My interest in the environment increased dramatically when I moved to the countryside over a decade ago. When you live out of the city it is easier to see the changes that are happening as a result of climate change; from flowering plant patterns to the water carried in our rivers.
My interest in the environment makes me frustrated with the rate of progress in the UK. Barack Obama’s clean energy bill will be amazing legacy but here in the UK we have lost 10 headline green initiatives in the last few months. For the majority of organisations in the TV industry, government mandates on sustainability won’t be coming any time soon. My experience of both rising production pressures and an understanding of the severity of climate change, I can only arrive at the conclusion that broadcasters must make sustainability mandatory.
The television industry is typically one that runs on last minute decisions and these are rarely the least impactful in terms of budget or the environment. Were crew and productions teams afforded more time they would be able to operate more efficiently, sustainability, and ultimate make better programmes. Embracing an environmental consciousness in production goes hand in hand with good planning and ultimately results with lower carbon footprints and more money on screen.
The gatekeepers, who have the potential to allow productions to achieve more, are the senior broadcaster executives, especially commissioning editors. We need to transfer the sustainability agenda out of production and embed it more deeply into commissioning. But although it is broadcasters who can enable change, it is senior production representative who have the power to make it happen. Production Coordinators are great champions but, if left to deal with environmental initiatives without senior support, little gets done. As a director, leading a creative team, it is important that we are instrumental in creating awareness across the production. From designers, lighting directors and the camera team etc., we can pass on the message that we all can and must play our part. Creative people don’t like destroying the planet, and for directors, progress is a series of very small steps than can result in enormous positive change.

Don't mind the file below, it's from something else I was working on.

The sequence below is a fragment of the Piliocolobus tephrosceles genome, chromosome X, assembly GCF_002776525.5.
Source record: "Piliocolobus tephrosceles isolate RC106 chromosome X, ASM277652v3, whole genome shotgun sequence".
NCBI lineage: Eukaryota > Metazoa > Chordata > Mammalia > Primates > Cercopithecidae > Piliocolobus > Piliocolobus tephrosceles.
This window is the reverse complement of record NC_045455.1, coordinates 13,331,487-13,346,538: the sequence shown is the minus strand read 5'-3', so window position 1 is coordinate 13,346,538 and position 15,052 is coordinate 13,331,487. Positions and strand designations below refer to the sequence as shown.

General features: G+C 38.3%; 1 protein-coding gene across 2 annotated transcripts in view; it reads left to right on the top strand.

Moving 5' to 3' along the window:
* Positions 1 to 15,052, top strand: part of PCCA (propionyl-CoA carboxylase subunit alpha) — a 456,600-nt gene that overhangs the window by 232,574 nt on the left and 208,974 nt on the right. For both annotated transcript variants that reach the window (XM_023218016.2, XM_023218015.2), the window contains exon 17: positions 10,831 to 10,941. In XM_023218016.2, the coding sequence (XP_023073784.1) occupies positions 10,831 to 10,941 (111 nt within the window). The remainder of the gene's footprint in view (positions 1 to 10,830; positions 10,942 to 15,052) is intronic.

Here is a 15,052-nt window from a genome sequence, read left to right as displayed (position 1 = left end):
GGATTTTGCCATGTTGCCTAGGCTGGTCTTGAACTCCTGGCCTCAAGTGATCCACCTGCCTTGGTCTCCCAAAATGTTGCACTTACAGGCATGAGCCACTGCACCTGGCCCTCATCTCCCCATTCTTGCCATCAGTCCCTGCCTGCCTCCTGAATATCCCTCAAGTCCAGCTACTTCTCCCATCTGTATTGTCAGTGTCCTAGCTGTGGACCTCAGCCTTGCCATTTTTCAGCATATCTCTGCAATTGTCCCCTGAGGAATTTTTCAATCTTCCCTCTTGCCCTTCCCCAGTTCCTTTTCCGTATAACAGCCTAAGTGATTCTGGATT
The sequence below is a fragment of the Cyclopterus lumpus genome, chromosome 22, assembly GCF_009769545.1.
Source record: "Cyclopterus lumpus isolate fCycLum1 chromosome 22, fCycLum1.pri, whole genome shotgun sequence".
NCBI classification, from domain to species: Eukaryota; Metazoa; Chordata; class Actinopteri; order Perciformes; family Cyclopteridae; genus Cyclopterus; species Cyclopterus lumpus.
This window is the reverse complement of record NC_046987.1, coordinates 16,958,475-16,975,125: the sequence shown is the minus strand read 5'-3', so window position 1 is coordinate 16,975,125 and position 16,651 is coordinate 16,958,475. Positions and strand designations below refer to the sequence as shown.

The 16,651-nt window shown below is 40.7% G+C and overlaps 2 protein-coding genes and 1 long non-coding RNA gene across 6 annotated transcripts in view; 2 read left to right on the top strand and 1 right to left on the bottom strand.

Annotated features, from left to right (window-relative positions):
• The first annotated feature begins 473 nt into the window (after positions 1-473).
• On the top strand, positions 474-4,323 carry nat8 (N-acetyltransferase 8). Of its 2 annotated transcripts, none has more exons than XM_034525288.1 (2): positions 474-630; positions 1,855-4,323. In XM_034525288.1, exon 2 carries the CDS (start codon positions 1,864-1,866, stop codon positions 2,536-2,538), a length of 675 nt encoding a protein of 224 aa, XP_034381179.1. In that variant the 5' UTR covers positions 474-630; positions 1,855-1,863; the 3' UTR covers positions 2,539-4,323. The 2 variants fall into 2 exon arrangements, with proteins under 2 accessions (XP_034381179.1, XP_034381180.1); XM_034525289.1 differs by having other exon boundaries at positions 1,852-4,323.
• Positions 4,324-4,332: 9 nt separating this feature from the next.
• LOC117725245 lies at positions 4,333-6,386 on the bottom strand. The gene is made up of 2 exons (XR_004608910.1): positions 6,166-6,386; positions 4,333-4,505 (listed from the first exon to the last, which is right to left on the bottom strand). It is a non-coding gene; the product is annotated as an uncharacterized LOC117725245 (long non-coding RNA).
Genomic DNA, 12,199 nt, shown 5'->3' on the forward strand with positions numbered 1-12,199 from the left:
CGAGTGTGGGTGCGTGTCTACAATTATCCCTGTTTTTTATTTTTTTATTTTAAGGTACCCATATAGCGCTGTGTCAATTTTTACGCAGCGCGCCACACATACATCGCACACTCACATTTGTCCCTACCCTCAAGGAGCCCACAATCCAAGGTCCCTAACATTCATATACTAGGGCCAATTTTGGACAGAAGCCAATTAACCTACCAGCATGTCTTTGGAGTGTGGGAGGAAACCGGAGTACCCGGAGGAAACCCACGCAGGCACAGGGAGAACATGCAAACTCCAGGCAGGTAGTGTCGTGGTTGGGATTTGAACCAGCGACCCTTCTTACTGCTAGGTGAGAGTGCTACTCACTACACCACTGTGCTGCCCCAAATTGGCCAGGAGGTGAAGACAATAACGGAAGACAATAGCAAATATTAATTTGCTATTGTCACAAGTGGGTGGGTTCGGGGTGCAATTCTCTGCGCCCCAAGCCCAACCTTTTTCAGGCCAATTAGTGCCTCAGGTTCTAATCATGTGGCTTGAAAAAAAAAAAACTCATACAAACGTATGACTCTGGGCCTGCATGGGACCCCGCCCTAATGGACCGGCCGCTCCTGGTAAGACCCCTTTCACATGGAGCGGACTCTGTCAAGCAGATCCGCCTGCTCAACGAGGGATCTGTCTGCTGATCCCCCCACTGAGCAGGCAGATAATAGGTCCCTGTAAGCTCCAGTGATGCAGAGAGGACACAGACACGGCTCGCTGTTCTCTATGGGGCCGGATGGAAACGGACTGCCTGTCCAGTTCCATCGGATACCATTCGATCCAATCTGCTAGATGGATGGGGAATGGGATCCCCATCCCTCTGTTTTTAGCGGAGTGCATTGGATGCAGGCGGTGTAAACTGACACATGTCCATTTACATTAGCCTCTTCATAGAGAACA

At work and at home I try and behave in the greenest way I can, I plan my travel and encourage paperless working etc., as a director I can also influence carbon saving outside of my personal footprint however. Production activity often has greater potential to save significant amounts of carbon and lighting is a great example of it. Low-energy lamps can save a fantastic amount of energy and also look sexier on camera. Every series of The Graham Norton Show we work with more efficient lighting, especially for some of the music segments we do, and they look stunning.
When making changes to a production I try and explain the wider environmental context of why we looking to improve. I also do my research and ensure I am informed about potential financial savings that environmental measures can bring. I have also seen that Carbon Literacy training is a great way to make progress; when production teams have the opportunity to think about problems and solutions then action usually follows, and quickly. I urge people to get on that training if they can, it is good fun and can open people’s eyes to both the enormity of the problem and the innovative solutions.
We are now in the process of planning what our industry and lives will look in 20 years’ time. Technology is changing and making it is easier to behave responsibly. But the media’s obligation extends beyond operations; we need to make sure we champion sustainable living in both the way we make our programmes as the messages they send to our audiences.